Finding Themselves

Self-discovery is the story in a visually strong production of The Tempest.


Politician Turned Sorcerer: Tim Moyer as Prospero.

by Cary M. Mazer

The Tempest

Philadelphia Shakespeare Festival, 2111 Sansom St., through Nov. 29, 569-9700

Never has a Philadelphia Shakespeare Festival production looked so good.

The company has staged The Tempest in the chapter house of a church a block away from the Adrienne on Sansom Street, which it has transformed into a surprisingly good theater venue - intimate, though with a sense of space and volume. Pete Jakubowski's lights skip and dance and glow over Hiroshi Iwasaki's midnight-blue slab of a platform stage. And for once, the actors (costumed in 1830s style by Jenny Fulton) don't look as though they were at a costume party.

Moreover, guest director Eleanor Holdridge has returned to the company, after a directing degree from Yale and an assistant director stint with the Shakespeare Theatre in Washington, with a new sense of Shakespeare's visual storytelling. Characters - particularly the exiled-politician-turned-sorcerer Prospero (Tim Moyer) and his servant/spirit Ariel (Kirk Wendell Brown) - linger on stage for several minutes after their scenes are over, their visual presence contrasting with the next scene unfolding. After the intermission, in a flash of lightning, we see Prospero in a magical circle of light; a second later, at the next flash of lightning, we see Ariel instead, the one an alter ego of the other. The various plots and subplots - among the party of shipwrecked Italian nobles, the effort of Prospero's usurper-brother Antonio (Ralph Edmonds) to persuade Sebastian (Tom Cleary) to fratricidally murder Alonso, the King of Naples (Mort Paterson); the efforts of the drunken butler Stephano (Bruce Robinson) and the jester Trinculo (John Zak) to murder Prospero on behalf of Prospero's beleaguered bestial slave Caliban (David Ingram, looking every inch like a Walt Disney satyr) - are skillfully linked by the director in a series of parallel actions and pictures so that they all tell the same story.

So what is that story? Tellingly, when Sebastian is about to plunge his sword into his brother, he hesitates, even before he is magically interrupted; and when Prospero has deliberately laid himself out, pretending to be asleep, under the raised sword of Stephano, Stephano hesitates, even before he is distracted by a magical chest filled with frippery robes and crowns. Evidently, Prospero takes his revenge on his old enemies simply by letting them make their own decisions. He traps them into being, fundamentally, themselves. And, in doing so, he discovers who he, himself, is. In a magical play about people being lost and found, what they find is who they all were all along.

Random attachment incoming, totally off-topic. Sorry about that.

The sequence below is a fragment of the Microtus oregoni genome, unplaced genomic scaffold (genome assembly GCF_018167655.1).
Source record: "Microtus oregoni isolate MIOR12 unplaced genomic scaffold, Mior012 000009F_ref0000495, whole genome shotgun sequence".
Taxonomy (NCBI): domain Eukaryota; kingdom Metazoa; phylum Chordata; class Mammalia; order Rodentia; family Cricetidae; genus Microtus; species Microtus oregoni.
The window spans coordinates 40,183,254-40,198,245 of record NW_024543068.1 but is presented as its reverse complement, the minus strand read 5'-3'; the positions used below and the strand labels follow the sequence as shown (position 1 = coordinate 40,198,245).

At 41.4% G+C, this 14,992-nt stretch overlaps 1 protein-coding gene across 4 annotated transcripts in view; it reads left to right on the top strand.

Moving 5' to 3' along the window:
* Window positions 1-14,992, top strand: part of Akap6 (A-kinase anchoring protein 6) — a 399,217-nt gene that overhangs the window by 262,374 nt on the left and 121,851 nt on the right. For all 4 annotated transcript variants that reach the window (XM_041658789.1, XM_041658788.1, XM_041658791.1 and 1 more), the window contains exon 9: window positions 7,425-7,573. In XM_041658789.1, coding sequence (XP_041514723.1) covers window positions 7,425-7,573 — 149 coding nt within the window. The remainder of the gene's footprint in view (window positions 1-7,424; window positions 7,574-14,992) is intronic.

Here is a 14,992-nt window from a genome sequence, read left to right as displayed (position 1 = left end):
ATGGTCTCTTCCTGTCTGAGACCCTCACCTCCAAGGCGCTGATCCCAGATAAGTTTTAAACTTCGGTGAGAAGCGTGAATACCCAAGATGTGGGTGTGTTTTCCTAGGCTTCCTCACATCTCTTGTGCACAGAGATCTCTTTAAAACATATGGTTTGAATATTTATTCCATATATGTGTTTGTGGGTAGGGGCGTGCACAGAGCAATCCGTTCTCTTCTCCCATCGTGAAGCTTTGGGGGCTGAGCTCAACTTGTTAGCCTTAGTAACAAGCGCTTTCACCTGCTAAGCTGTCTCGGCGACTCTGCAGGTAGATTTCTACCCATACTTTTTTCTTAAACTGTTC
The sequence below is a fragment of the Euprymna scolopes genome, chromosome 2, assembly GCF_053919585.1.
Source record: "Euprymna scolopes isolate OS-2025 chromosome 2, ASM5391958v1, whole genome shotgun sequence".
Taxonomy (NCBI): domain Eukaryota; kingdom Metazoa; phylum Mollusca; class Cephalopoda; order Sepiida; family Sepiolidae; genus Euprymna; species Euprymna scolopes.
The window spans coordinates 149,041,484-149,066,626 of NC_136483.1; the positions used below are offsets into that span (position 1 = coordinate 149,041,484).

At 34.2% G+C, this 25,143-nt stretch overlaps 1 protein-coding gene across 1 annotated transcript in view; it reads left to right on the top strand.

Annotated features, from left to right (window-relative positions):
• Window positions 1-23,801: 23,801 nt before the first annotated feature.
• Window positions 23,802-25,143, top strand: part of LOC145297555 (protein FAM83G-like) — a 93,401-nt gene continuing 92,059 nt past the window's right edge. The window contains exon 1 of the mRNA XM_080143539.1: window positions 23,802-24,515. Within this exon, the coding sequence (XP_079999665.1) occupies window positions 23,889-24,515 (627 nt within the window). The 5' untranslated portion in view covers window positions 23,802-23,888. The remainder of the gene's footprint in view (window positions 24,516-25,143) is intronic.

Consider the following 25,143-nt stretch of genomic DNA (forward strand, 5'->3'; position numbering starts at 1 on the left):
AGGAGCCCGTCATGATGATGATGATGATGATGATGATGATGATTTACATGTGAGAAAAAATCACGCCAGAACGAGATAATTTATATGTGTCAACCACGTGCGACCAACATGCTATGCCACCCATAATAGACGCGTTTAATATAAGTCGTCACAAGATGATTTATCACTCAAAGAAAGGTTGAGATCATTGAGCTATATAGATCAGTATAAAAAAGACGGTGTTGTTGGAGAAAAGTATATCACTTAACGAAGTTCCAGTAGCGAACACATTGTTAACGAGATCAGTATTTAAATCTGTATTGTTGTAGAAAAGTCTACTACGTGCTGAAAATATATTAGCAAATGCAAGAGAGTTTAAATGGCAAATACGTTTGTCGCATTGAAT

This story would make a lot more sense if we could care more deeply about Prospero, his festering anger, the vengeance that has been steeping in his veins for 14 years, his tyranny over Ariel and Caliban, his complicated relationship with his daughter Miranda. Like the production itself, Moyer looks wonderful in the role. And (along with Brown, Ingram and Michael Toner as the kindly old court counselor Gonzalo) he speaks the verse conspicuously well. But it's up to Prospero to get the story rolling, with a notoriously dicey narrative sequence at the very beginning of the play that teaches us the story and introduces us to the energies that fuel Prospero's connection to it, and which comes close to putting Miranda to sleep several times. But - was it just me? - I just wasn't drawn into Prospero's psyche or made to care about his story.

At the end of the play, when Caliban learns how he had misplaced his rebellious energies in the wrong confederates, Ingram stands to his full height, for the first time, looks Prospero directly in the eye, and speaks in his own, surprisingly civilized, voice. When Ariel is freed from his bondage, Brown quietly slips away even before Prospero has finished his sentence.

At such moments, in a play about self-discovery, these characters discover interesting things about themselves. And at such moments - if not in the story of the play's central character - the production has a strong story to tell.